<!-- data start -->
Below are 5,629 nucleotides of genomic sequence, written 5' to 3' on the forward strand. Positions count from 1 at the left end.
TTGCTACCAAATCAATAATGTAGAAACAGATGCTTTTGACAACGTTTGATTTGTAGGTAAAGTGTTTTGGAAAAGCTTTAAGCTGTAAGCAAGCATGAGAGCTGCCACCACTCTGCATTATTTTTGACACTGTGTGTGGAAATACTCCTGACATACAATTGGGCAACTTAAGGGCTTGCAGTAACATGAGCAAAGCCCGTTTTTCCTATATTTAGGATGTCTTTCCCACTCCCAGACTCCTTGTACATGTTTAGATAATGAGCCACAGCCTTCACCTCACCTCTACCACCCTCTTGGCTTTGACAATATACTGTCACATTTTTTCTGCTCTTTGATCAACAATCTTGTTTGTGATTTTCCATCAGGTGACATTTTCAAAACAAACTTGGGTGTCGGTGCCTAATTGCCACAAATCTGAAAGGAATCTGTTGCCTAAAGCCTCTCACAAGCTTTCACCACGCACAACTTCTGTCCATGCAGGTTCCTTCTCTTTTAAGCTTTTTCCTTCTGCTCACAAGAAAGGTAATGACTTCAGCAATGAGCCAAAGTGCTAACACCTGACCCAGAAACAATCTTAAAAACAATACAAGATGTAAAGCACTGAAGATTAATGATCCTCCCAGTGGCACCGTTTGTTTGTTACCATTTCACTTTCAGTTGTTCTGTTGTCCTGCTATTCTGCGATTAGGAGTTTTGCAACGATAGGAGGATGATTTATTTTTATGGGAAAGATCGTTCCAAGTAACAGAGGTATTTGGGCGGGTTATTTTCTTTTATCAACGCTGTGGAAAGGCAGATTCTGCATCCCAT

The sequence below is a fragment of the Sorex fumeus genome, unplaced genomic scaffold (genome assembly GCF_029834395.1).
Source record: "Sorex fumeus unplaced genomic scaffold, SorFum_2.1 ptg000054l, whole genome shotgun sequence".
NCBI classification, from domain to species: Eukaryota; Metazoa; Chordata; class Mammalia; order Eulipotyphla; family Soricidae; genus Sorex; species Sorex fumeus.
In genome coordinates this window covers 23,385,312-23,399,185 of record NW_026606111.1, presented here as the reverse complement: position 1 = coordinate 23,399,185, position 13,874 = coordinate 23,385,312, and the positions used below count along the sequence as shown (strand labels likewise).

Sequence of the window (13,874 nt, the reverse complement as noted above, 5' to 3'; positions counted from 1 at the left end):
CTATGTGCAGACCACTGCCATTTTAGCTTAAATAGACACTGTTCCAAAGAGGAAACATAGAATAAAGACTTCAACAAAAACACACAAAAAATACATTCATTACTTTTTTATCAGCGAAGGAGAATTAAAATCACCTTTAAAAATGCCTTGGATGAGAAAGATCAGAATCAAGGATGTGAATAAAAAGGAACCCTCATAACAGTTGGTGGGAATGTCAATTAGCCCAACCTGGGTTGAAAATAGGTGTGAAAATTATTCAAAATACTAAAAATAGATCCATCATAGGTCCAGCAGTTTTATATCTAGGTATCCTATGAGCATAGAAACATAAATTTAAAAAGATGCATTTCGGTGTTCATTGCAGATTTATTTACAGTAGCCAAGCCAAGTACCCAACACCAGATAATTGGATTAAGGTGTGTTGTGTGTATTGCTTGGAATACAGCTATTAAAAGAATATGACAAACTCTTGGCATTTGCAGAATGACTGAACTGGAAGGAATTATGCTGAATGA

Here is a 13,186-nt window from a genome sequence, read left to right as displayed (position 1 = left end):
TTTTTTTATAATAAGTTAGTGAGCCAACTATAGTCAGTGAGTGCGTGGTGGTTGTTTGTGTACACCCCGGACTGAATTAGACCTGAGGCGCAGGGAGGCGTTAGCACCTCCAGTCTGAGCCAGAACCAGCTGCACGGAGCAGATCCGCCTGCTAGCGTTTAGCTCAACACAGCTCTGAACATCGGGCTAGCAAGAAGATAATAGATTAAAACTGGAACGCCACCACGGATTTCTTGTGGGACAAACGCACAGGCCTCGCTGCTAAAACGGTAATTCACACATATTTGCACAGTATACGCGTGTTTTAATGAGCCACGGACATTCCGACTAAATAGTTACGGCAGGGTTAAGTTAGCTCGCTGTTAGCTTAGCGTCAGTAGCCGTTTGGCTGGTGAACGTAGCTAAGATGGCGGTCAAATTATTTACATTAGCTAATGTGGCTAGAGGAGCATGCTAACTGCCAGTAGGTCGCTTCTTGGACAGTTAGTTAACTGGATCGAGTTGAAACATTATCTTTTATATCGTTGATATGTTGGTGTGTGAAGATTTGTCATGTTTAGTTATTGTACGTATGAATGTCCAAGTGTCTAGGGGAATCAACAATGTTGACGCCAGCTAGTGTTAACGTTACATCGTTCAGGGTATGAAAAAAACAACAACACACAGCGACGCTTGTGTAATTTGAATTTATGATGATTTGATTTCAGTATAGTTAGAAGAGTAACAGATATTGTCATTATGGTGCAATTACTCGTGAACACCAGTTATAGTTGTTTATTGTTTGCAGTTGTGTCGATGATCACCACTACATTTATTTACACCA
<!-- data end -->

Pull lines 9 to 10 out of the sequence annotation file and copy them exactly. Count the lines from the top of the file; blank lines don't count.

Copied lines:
Here is a 13,186-nt window from a genome sequence, read left to right as displayed (position 1 = left end):
TTTTTTTATAATAAGTTAGTGAGCCAACTATAGTCAGTGAGTGCGTGGTGGTTGTTTGTGTACACCCCGGACTGAATTAGACCTGAGGCGCAGGGAGGCGTTAGCACCTCCAGTCTGAGCCAGAACCAGCTGCACGGAGCAGATCCGCCTGCTAGCGTTTAGCTCAACACAGCTCTGAACATCGGGCTAGCAAGAAGATAATAGATTAAAACTGGAACGCCACCACGGATTTCTTGTGGGACAAACGCACAGGCCTCGCTGCTAAAACGGTAATTCACACATATTTGCACAGTATACGCGTGTTTTAATGAGCCACGGACATTCCGACTAAATAGTTACGGCAGGGTTAAGTTAGCTCGCTGTTAGCTTAGCGTCAGTAGCCGTTTGGCTGGTGAACGTAGCTAAGATGGCGGTCAAATTATTTACATTAGCTAATGTGGCTAGAGGAGCATGCTAACTGCCAGTAGGTCGCTTCTTGGACAGTTAGTTAACTGGATCGAGTTGAAACATTATCTTTTATATCGTTGATATGTTGGTGTGTGAAGATTTGTCATGTTTAGTTATTGTACGTATGAATGTCCAAGTGTCTAGGGGAATCAACAATGTTGACGCCAGCTAGTGTTAACGTTACATCGTTCAGGGTATGAAAAAAACAACAACACACAGCGACGCTTGTGTAATTTGAATTTATGATGATTTGATTTCAGTATAGTTAGAAGAGTAACAGATATTGTCATTATGGTGCAATTACTCGTGAACACCAGTTATAGTTGTTTATTGTTTGCAGTTGTGTCGATGATCACCACTACATTTATTTACACCA